April 16, 2021
PSTC sociologist and Associate Director Zhenchao Qian has co-authored a new article in Journal of Marriage and Family examining the fertility rates of American interracial couples. Qian, with fellow sociologist and longtime collaborator Daniel Lichter of Cornell, expanded upon their previous research on racially exogamous relationships by examining data from the 2008-2017 American Community Survey and comparing the fertility patterns of racially endogamous and interracial couples.
“Interracial marriage and cohabitation (unions) have been increasing over time, but we know very little about their fertility behavior,” notes Qian. “As interracial unions may generate opposition and receive less social support from families and friends, it is likely that their fertility may be lower than same-race couples. Indeed, our research shows that fertility rates among interracial couples were significantly lower than among racially endogamous couples.”
The study also found that fertility patterns vary between racial pairings, with particularly low rates found among Asian American-White couples and comparatively higher rates for American Indian-White couples. These rates also varied by gender, with White male/Black female and White male/Hispanic female couples following the fertility patterns of White couples, and Black male/White female couples and Hispanic male/White female couples following the fertility patterns of endogamous Black and Hispanic couples respectively.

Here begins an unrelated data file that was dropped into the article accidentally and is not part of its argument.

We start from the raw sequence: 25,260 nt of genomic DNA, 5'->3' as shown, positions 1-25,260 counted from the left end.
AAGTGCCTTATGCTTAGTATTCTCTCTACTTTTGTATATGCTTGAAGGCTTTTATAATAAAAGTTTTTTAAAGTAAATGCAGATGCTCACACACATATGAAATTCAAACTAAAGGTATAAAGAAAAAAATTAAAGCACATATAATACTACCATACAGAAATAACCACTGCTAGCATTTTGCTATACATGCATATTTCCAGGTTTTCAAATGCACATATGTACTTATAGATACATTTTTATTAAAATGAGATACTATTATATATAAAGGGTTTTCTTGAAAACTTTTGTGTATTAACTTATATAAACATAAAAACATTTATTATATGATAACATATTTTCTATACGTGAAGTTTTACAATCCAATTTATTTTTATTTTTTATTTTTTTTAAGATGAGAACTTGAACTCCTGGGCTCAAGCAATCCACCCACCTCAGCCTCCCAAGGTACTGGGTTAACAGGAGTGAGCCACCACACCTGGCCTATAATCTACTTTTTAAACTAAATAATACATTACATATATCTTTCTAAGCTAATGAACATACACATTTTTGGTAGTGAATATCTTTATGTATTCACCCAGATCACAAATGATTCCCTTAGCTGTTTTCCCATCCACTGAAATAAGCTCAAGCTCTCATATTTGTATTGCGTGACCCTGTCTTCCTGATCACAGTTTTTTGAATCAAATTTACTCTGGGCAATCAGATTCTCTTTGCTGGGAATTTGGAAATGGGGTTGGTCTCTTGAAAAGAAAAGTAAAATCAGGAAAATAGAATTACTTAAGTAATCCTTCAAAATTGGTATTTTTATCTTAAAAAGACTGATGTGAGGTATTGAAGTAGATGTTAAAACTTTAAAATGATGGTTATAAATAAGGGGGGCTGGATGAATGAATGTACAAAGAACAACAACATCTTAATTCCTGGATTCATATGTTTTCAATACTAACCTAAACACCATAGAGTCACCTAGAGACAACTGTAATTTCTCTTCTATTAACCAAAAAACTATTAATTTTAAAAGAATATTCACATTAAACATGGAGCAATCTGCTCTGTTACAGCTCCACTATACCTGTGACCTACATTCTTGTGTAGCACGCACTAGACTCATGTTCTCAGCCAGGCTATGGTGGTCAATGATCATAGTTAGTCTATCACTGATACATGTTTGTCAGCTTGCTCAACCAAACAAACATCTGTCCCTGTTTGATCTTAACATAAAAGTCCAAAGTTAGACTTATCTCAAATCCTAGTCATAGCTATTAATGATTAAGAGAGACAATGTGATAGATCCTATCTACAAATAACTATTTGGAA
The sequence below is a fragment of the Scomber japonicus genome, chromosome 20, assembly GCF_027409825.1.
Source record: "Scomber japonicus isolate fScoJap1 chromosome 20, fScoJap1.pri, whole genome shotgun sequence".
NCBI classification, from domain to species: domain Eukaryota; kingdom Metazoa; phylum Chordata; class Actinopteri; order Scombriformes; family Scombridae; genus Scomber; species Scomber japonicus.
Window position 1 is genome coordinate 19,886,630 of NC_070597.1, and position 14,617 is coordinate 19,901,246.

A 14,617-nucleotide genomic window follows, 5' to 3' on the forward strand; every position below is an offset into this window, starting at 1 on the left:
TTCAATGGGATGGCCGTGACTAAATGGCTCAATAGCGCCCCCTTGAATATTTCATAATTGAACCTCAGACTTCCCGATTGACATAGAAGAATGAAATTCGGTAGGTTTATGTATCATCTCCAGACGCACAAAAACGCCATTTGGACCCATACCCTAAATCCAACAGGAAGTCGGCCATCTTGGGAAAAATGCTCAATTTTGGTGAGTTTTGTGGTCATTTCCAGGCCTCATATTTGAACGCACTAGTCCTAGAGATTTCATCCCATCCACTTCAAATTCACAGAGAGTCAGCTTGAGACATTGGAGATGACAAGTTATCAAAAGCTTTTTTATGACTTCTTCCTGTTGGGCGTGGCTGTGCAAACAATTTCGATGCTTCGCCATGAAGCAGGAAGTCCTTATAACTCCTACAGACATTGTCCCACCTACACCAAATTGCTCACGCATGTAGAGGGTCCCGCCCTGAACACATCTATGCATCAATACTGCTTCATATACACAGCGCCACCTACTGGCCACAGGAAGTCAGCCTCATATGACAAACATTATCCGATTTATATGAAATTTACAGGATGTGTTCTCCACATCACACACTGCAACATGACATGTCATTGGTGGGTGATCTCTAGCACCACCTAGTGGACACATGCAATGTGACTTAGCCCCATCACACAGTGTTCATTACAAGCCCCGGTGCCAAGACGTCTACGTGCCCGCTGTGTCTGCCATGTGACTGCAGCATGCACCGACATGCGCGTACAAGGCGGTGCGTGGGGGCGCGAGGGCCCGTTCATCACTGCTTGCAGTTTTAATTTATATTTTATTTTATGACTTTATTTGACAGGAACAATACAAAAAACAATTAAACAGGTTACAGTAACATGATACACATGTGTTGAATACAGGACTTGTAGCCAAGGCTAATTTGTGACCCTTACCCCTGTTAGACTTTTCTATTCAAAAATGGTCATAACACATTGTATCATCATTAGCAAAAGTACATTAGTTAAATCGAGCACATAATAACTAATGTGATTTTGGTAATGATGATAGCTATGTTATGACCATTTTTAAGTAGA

“It is important to point out that our results do not show the unidirectional influences of white partners on non-white partners. We don’t have direct measures to examine how racial discrimination may play a role,” says Qian. “But we do see strong gender and racial differences, reflective of the stigma attached to different racial and ethnic groups. We find that higher levels of fertility among interracial couples that involved white women and their black or Hispanic male partners than those that involved white men, highlighting gender dynamics across different racial paintings.”
The authors note that the increasing ubiquity of interracial unions makes this research crucial to understanding the modern marriage market. Their conclusions aim to describe how childbearing decisions are faring in light of this increased social integration.
“I am not sure of policy implications, but the children born to interracial couples have fueled the growth of American’s multiracial populations, altered the trajectory of America’s ethnoracial makeup, and blurred ethnoracial boundaries,” reflects Qian.